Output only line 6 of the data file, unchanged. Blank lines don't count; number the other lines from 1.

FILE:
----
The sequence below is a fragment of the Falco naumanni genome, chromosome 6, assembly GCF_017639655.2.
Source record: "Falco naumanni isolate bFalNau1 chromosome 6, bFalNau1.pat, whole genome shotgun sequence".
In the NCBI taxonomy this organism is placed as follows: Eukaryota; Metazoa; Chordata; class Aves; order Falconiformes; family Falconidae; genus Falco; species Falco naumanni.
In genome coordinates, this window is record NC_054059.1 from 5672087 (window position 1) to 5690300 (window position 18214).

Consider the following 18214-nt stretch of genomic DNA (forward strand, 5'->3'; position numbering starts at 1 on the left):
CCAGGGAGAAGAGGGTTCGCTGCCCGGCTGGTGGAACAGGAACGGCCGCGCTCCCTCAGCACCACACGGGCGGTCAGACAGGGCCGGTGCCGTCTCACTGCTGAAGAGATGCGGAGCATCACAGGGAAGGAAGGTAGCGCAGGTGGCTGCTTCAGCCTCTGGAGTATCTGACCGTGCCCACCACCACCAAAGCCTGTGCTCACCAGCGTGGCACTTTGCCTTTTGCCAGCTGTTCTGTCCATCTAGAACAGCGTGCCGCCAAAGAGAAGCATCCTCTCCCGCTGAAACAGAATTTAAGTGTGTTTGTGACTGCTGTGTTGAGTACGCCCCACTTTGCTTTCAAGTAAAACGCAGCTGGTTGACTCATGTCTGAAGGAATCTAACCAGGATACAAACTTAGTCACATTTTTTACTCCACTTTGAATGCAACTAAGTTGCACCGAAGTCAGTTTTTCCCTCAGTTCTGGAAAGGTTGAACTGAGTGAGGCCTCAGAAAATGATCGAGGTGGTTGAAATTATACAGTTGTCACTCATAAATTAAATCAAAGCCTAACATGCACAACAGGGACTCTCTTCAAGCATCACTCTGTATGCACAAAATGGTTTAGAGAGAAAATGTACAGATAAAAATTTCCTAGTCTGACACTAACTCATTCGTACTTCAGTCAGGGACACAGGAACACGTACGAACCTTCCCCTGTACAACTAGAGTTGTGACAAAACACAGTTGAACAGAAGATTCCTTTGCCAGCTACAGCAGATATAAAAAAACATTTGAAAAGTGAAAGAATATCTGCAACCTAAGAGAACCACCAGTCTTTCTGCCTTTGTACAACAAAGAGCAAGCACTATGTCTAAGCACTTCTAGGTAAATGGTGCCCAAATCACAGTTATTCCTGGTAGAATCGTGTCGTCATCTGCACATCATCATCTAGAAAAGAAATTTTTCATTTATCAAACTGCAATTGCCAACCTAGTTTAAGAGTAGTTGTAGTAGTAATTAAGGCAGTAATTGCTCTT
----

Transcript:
CCAGGGAGAAGAGGGTTCGCTGCCCGGCTGGTGGAACAGGAACGGCCGCGCTCCCTCAGCACCACACGGGCGGTCAGACAGGGCCGGTGCCGTCTCACTGCTGAAGAGATGCGGAGCATCACAGGGAAGGAAGGTAGCGCAGGTGGCTGCTTCAGCCTCTGGAGTATCTGACCGTGCCCACCACCACCAAAGCCTGTGCTCACCAGCGTGGCACTTTGCCTTTTGCCAGCTGTTCTGTCCATCTAGAACAGCGTGCCGCCAAAGAGAAGCATCCTCTCCCGCTGAAACAGAATTTAAGTGTGTTTGTGACTGCTGTGTTGAGTACGCCCCACTTTGCTTTCAAGTAAAACGCAGCTGGTTGACTCATGTCTGAAGGAATCTAACCAGGATACAAACTTAGTCACATTTTTTACTCCACTTTGAATGCAACTAAGTTGCACCGAAGTCAGTTTTTCCCTCAGTTCTGGAAAGGTTGAACTGAGTGAGGCCTCAGAAAATGATCGAGGTGGTTGAAATTATACAGTTGTCACTCATAAATTAAATCAAAGCCTAACATGCACAACAGGGACTCTCTTCAAGCATCACTCTGTATGCACAAAATGGTTTAGAGAGAAAATGTACAGATAAAAATTTCCTAGTCTGACACTAACTCATTCGTACTTCAGTCAGGGACACAGGAACACGTACGAACCTTCCCCTGTACAACTAGAGTTGTGACAAAACACAGTTGAACAGAAGATTCCTTTGCCAGCTACAGCAGATATAAAAAAACATTTGAAAAGTGAAAGAATATCTGCAACCTAAGAGAACCACCAGTCTTTCTGCCTTTGTACAACAAAGAGCAAGCACTATGTCTAAGCACTTCTAGGTAAATGGTGCCCAAATCACAGTTATTCCTGGTAGAATCGTGTCGTCATCTGCACATCATCATCTAGAAAAGAAATTTTTCATTTATCAAACTGCAATTGCCAACCTAGTTTAAGAGTAGTTGTAGTAGTAATTAAGGCAGTAATTGCTCTT